Unidentified Man #1: I believe that nicotine is not addictive.

Unidentified Man #2: I believe that nicotine is not addictive.

Unidentified Man #3: And I too, believe that nicotine is not addictive.

ELLIOTT: California Democrat's Henry Waxman chaired that hearing back in 1994 and he's been pushing to regulate the industry ever since.

Representative HENRY WAXMAN (Democrat, California): This is the only product that when it's used as intended, kills and makes people sick.

ELLIOTT: By 1999, the companies began to acknowledge that smoking is hazardous and addictive, but they successfully challenged FDA jurisdiction. In 2000, the Supreme Court ruled 5-to-4 that only Congress could grant the agency that authority. Waxman's bill would do just that.

Rep. WAXMAN: I think the FDA can do a lot to look at the ingredients that go into cigarettes, maybe even deciding to lower the nicotine levels, so that the people can smoke and then have an easier time to quit.

ELLIOTT: The bill calls for stronger warning labels. It would ban candy-flavored cigarettes, and prevent companies from calling certain brands light or mild because they're just as harmful as regular brands. The FDA oversight would be paid for with industry user fees. Some in Congress question whether the agency is up to the new task. Tennessee Republican Marsha Blackburn.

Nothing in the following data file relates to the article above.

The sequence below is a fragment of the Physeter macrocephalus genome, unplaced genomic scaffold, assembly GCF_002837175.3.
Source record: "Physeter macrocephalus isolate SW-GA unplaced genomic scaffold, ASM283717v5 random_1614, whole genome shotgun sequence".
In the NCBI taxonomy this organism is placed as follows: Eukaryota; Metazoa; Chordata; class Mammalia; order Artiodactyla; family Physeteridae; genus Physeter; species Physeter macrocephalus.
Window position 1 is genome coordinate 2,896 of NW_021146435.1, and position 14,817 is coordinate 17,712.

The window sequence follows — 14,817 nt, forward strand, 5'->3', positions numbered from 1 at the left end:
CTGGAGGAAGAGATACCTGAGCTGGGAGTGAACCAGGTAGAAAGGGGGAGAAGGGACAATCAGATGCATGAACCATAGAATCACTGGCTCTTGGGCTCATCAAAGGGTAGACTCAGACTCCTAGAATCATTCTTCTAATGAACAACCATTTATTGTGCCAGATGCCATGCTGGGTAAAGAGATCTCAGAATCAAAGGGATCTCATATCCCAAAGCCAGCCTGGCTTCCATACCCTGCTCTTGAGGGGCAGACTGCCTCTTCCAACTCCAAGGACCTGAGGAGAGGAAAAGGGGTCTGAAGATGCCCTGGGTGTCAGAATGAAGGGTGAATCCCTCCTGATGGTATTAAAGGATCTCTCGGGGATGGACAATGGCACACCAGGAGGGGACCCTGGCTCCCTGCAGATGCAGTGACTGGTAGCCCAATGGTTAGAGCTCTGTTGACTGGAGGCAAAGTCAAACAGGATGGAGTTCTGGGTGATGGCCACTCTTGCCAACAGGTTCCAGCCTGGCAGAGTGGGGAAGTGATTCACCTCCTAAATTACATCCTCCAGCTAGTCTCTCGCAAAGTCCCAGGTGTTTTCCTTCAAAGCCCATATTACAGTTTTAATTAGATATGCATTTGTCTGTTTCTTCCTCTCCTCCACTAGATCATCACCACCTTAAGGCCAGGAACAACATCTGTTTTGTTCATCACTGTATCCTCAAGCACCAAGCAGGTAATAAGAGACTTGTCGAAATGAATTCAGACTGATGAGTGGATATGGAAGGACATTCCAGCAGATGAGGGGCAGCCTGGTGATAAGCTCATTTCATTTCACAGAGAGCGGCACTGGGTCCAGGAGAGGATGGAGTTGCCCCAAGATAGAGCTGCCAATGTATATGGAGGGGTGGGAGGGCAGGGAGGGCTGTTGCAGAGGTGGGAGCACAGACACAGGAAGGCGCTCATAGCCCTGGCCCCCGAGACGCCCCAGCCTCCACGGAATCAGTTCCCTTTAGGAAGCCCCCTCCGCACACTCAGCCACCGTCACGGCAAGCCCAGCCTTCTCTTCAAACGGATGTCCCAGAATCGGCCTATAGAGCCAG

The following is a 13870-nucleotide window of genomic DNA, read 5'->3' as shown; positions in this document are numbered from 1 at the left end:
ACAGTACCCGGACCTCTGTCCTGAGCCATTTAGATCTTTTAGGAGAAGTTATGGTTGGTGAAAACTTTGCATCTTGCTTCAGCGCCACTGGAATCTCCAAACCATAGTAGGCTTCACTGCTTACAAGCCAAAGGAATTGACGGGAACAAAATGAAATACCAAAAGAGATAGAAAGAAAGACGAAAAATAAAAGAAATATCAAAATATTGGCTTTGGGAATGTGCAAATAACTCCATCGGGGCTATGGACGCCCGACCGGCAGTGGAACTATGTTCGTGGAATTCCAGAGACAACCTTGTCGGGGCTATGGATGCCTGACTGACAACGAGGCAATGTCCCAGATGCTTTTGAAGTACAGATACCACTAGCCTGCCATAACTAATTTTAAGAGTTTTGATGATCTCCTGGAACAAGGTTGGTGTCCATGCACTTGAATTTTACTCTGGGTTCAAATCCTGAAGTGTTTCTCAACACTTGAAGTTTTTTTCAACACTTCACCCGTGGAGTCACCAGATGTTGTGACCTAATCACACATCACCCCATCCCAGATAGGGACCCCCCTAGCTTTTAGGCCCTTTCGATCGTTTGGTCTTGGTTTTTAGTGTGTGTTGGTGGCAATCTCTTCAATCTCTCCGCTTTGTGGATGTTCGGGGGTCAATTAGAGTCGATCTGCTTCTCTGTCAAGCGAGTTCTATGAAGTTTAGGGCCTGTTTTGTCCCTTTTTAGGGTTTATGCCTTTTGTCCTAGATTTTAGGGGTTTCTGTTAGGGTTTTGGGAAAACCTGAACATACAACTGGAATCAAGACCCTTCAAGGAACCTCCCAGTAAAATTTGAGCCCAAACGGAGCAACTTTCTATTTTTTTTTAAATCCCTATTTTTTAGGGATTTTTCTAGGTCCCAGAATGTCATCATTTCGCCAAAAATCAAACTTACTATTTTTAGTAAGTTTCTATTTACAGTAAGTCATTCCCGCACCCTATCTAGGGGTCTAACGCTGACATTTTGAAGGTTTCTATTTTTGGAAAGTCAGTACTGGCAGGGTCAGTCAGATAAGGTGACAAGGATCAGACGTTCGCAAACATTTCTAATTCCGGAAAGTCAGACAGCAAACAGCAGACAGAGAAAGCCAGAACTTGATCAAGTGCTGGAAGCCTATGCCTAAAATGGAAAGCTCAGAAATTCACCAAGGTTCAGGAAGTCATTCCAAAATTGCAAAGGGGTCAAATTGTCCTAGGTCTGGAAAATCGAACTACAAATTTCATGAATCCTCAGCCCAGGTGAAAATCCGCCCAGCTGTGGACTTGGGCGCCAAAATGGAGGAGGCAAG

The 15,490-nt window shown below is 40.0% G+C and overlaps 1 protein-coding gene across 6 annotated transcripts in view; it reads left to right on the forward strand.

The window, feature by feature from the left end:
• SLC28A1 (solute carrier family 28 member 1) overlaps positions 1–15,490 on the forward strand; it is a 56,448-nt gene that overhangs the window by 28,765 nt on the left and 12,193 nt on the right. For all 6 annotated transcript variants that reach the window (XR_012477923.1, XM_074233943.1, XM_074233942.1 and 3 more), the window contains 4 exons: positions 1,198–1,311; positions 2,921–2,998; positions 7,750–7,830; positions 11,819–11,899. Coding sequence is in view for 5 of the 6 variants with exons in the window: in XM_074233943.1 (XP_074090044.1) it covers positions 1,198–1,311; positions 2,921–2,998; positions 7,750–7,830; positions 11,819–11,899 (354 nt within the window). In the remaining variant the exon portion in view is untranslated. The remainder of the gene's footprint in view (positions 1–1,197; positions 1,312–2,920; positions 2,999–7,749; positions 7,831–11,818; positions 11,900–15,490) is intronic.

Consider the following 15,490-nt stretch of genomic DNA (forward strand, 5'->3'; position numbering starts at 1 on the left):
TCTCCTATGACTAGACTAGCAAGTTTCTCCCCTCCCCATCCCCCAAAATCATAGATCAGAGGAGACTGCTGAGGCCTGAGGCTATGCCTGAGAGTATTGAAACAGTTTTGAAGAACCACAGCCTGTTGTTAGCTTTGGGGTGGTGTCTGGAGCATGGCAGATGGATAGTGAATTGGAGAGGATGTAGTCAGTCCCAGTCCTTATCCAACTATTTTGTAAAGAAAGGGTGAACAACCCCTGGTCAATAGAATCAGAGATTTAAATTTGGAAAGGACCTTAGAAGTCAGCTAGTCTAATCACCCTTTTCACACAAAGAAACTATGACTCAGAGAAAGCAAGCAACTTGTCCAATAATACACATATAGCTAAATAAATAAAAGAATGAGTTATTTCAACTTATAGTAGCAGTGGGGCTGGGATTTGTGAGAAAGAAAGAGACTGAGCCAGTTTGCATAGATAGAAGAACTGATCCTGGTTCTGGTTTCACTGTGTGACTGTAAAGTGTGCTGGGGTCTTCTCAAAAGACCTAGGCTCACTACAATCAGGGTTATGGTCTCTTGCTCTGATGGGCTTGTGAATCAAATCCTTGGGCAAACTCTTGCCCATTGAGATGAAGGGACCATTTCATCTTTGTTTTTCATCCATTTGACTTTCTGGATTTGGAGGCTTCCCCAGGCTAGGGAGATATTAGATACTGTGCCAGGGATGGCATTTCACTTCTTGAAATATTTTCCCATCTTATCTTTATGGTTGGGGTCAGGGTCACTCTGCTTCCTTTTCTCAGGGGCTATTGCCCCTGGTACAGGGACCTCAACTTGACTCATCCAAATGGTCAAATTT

Representative MARSHA BLACKBURN (Republican, Tennessee): The American people want the FDA to focus on its current responsibilities ensuring the safety of all the domestic and imported food, drugs, medical devices and more, before it is burdened with additional product regulation.

ELLIOTT: Most tobacco companies are fighting the new regulation.

(Soundbite of TV ad)

Unidentified Woman: Tell Congress not to add tobacco to the FDA plan. Fix the system before it shatters.

ELLIOTT: Reynolds American ran this TV ad featuring a man frantically spinning plates. Company Vice President Tommy Payne says the FDA legislation creates hurdles that will stifle development of safer tobacco products and chill competition.

Mr. TOMMY PAYNE (Executive Vice President for Public Affairs, Reynolds American Inc.): The only place where tobacco products can be advertised would be at point of sale, and really with what's called a tombstone form of advertising. White background with black text. When you go dark in a competitive market, most economists will tell you that the primary and immediate beneficiary would be the largest player in that market.

ELLIOTT: The largest player in the tobacco market is Marlboro maker Philip Morris, which backs the FDA regulatory bill. Some observers say it took the tobacco giant's support to get the legislation this far in Congress. Former FDA Commissioner David Kessler says it's also taken a change in the culture.

Dr. KESSLER: Where we once saw this product as something that was glamorous, something that you wanted, something that you smoked. It was associated with sexiness and independence and cowboys. Today, it's viewed for what it is, a deadly, disgusting, addictive product.

ELLIOTT: Despite that sentiment and bipartisan support in Congress, the White House is not onboard. The Bush administration has said FDA jurisdiction might create a faulty impression that regulated tobacco products are safe.

Debbie Elliott, NPR News, The Capitol.